After the dialogue he signs a consent in which he donates his own body for research. Marcus is led tied on a cross-shaped stretcher to a room and on the way he recites the following part of Psalm 23: “Even if I walked through the valley of the shadow of death, I would fear no evil, because you are with me; your rod and your staff comfort me ”(Psalm 23: 4). In the living room, the stretcher (cross) is raised so that the funders can see him and after that a lethal injection is inoculated into Marcus and Marcus dies to be reborn in 2018 with a new improved body. Here is the confluence between transhumanism and the Christian faith. Already in the year 2018 we see a John Connor attack on a Skynet base where he discovers the development of a killer robot with a body lined with human tissue until a small nuclear explosion destroys the place, but John survives. Then he meets with the Resistance leaders to reveal what he has discovered at the base (this is a nuclear submarine that moves across the oceans).
Interestingly, members of the Resistance wear a red scarf tied around their arms, but some dress as US soldiers and others as Soviet officers. This alludes to the union between the Soviet Union and the United States to destroy the common enemy: Nazi Germany (Skynet). Marcus arrives in Los Angeles and it is devastated. In a scene that makes reference to the Battle of Stalingrad he faces a T-600 and almost dies if it weren’t for the help of Kyle Reese and a renamed girl Star. There is in the battle between Skynet and the Resistance another clear allusion to what happened in World War II: the invasion of Soviet territory by Nazi troops.
Hence the union between Americans and Russians, war in destroyed cities and the technological superiority of the adversary. Resistance members have discovered a specific radio frequency capable of disabling any Skynet machine, so Resistance leaders order all soldiers to transmit the frequency on a given day to launch a global attack on Skynet. However, this is an AI trap to locate and kill all humans. John calls for the attack to be postponed as he must save Kyle from a Skynet base, but the leaders ignore him. So Connor talks to all Resistance around the world not to attack Skynet. Thus, the only dead are the leaders. In this way, John Connor becomes what will lead humanity from now on.
At one point John and his fighting companions discover that Marcus is a cyborg and is once again “crucified,” in this case in a metal frame. But, he has risen once so there is no new execution. He runs away and commits to take John Connor to Skynet base in San Francisco where Kyle, Star and hundreds of humans are imprisoned. This was nothing more than a Skynet plan to bring John close and then kill him along with his future father. Marcus learns that his own actions were guided by AI to do what no Terminator did: bring John to Skynet. He revolts and chooses humanity when he takes the subtly controlling chip from his brain.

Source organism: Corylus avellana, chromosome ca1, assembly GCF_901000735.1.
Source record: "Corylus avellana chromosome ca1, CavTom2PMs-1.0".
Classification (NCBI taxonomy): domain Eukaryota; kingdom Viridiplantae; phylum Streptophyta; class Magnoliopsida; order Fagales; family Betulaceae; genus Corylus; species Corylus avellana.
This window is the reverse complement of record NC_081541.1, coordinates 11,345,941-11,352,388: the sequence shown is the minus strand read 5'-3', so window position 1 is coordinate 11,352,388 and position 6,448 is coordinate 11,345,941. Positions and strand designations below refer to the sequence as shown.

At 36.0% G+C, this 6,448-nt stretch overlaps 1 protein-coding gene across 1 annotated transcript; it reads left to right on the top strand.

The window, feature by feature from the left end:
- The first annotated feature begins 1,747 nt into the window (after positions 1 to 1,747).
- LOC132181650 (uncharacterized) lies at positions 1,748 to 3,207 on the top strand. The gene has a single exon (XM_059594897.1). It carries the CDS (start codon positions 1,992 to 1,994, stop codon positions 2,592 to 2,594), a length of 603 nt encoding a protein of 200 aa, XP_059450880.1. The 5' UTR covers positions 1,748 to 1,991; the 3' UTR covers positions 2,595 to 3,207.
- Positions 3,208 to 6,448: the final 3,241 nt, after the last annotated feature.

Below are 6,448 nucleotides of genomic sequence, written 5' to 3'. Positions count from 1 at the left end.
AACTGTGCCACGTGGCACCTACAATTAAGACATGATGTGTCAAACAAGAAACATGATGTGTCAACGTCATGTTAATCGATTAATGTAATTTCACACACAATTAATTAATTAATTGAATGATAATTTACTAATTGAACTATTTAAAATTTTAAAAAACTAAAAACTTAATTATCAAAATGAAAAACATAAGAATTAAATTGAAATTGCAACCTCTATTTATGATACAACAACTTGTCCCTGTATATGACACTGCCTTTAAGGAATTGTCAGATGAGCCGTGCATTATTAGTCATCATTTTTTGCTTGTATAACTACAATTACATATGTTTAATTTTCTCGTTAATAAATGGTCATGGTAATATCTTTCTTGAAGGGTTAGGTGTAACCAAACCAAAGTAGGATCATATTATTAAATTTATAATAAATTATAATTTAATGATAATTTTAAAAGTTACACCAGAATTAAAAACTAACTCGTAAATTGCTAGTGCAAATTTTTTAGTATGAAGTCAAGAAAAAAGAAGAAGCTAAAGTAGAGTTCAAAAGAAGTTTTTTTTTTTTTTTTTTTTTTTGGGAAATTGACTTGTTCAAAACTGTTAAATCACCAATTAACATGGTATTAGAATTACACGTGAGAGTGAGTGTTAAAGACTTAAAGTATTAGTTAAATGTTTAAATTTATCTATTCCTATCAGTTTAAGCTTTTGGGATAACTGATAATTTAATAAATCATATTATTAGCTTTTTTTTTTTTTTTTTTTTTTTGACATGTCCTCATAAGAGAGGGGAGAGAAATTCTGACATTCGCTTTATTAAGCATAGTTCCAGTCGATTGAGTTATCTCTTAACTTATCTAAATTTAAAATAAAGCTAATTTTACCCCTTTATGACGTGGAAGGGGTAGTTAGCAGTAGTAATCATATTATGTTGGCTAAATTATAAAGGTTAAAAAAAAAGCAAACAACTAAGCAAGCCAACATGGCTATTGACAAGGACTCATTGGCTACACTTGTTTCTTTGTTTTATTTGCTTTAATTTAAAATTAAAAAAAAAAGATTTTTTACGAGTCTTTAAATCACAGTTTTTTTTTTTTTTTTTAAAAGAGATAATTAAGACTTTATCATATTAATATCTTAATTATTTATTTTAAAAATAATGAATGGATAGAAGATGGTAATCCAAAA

This part of the movie raises the question: there is free will. There is a fierce fight between a T-800 and Marcus and this one is partially defeated. The fight is now between the Terminator and John, who freezes him and will help his new friend, but the T-800 breaks free and sticks an iron bar in Connor’s heart. Marcus tears off the bar and destroys the killer machine. After all the prisoners have escaped Kyle, Star, John and Marcus flee in a helicopter, then the girl hands the leader the detonator of the explosives coupled to the nuclear fuel cells. John pushes the button and Skynet’s headquarters is destroyed. However, it is still alive because it is spread all over the world.
John is about to die when Marcus offers his heart so that he can live. During the transplant scenes John says this: “What makes us human? It is not something that can be programmed, nor put on a chip. It is the strength of the human heart… What sets man apart from machines”. What a formidable scene! Marcus (Jesus) in offering his life to save John’s (humanity) ends up saving himself. For the new leader of the human race is the responsibility of bringing peace to the world through the destruction of Skynet. The film ends with four helicopters (the canonical evangelists) heading toward the horizon to spread the good news of the AI victory, while the viewer hears John’s message that tough times are coming, but he won’t give up until Skynet is over. completely destroyed. In the last scene he says “I am John Connor. There is no destiny, but what we do”.
The last movie to review is The Terminator: Genesis released in 2015 and as the name suggests starts a new beginning for the franchise. The film is a continuation of the first, so all the others are regarded as parallel reality events. In 2029, John Connor makes a massive attack on Skynet, and in the face of massive defeat sends a T-800 to the year 1984 with the goal of killing Sarah Connor before she becomes pregnant. It seems that the AI did not realize that by sending an Exterminator into the past, it secured not only its very existence but also the birth of its enemy.